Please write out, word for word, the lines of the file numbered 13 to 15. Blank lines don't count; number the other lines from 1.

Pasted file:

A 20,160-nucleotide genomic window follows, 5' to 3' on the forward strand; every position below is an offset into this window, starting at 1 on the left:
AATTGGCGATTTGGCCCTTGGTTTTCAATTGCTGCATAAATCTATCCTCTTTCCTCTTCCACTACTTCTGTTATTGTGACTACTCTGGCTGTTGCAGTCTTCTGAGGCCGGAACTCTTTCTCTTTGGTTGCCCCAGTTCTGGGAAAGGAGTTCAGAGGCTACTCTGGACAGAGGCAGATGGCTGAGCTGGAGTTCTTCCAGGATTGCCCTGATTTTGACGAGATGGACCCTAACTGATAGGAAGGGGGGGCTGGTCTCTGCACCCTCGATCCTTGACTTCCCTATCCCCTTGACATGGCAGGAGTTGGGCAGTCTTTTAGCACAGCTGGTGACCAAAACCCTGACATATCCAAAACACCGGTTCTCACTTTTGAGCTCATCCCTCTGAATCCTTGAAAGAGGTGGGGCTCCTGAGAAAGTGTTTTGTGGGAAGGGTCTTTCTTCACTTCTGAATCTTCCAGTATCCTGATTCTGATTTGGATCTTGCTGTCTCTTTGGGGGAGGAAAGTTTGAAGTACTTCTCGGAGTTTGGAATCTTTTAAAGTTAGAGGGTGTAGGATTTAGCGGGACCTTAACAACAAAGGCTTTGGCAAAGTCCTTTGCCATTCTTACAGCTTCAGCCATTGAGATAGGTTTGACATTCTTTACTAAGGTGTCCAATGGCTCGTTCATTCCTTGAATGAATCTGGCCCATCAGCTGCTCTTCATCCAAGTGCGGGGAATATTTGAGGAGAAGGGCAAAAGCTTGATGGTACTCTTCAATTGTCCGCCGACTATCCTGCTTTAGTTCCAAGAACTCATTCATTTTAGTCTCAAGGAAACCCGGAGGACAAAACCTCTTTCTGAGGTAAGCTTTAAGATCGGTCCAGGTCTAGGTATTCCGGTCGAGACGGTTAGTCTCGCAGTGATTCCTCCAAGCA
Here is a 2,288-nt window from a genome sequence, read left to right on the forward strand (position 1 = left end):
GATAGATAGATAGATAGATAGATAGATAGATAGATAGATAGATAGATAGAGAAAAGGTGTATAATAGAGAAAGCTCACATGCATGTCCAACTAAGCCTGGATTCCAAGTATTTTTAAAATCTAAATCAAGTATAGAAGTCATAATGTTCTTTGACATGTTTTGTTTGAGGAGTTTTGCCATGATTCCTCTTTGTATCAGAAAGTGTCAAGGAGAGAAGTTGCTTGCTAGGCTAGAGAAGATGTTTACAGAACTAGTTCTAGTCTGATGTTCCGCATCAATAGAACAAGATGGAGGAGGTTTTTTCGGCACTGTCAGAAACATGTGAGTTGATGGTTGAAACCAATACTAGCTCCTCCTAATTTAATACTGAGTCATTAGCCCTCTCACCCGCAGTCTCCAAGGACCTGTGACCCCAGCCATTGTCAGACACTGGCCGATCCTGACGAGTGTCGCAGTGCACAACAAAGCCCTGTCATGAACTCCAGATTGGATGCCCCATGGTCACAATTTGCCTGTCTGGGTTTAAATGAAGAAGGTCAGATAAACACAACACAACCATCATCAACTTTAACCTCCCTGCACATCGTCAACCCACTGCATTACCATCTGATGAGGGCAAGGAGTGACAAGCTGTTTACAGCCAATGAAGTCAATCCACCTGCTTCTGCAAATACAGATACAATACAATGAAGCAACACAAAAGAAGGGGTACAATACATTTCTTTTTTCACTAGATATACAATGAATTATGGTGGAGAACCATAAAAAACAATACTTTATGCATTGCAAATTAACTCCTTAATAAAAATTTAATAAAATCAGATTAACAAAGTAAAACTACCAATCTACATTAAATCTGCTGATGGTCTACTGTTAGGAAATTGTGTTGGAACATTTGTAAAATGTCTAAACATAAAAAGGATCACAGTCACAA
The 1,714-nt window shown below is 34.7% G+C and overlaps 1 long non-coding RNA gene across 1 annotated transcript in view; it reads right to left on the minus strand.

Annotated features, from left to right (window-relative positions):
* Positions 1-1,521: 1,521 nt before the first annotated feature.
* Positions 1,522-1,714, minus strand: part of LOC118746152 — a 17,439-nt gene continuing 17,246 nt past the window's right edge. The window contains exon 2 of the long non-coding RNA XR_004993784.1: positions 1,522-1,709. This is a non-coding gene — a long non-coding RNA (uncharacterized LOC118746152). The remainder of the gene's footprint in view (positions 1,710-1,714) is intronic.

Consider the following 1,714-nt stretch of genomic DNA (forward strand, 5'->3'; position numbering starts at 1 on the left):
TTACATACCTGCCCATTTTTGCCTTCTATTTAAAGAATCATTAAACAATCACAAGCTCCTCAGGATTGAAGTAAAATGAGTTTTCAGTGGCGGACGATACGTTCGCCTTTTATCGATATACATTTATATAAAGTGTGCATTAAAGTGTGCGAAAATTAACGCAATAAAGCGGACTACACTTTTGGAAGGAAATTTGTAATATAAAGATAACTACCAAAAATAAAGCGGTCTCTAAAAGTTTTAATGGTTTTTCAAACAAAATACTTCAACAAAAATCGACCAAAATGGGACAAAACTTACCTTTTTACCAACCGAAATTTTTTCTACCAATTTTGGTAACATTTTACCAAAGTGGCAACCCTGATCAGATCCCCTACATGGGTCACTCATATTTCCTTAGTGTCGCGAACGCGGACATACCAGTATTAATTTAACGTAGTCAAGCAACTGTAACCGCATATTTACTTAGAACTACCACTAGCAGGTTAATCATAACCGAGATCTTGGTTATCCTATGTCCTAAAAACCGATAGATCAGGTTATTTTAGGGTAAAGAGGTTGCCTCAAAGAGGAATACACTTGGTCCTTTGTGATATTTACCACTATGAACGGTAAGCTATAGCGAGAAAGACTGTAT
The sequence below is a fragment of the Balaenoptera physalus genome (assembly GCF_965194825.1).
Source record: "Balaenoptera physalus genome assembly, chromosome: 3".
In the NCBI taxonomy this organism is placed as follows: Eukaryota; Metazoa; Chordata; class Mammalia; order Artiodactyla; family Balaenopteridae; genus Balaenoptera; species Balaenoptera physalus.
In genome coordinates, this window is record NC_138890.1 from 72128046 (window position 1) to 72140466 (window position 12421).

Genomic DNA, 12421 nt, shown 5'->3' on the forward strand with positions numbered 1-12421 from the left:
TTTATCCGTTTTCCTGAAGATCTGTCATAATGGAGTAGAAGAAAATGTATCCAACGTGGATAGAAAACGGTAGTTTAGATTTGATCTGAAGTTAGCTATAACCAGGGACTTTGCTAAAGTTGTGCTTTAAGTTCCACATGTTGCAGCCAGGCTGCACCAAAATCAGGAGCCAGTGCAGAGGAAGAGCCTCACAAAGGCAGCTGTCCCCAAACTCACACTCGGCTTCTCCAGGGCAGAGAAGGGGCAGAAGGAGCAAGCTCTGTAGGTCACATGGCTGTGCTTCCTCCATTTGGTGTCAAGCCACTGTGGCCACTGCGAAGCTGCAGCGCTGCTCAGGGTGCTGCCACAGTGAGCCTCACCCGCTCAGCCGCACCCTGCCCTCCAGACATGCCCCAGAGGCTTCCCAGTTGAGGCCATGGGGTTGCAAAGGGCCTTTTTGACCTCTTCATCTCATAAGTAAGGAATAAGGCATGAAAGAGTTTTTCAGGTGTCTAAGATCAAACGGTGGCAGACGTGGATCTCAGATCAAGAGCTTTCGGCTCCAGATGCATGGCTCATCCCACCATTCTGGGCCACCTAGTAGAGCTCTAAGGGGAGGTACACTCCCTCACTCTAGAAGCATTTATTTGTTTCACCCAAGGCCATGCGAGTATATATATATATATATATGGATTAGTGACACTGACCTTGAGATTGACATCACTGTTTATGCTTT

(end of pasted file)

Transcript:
In the NCBI taxonomy this organism is placed as follows: Eukaryota; Metazoa; Chordata; class Mammalia; order Artiodactyla; family Balaenopteridae; genus Balaenoptera; species Balaenoptera physalus.
In genome coordinates, this window is record NC_138890.1 from 72128046 (window position 1) to 72140466 (window position 12421).

Genomic DNA, 12421 nt, shown 5'->3' on the forward strand with positions numbered 1-12421 from the left: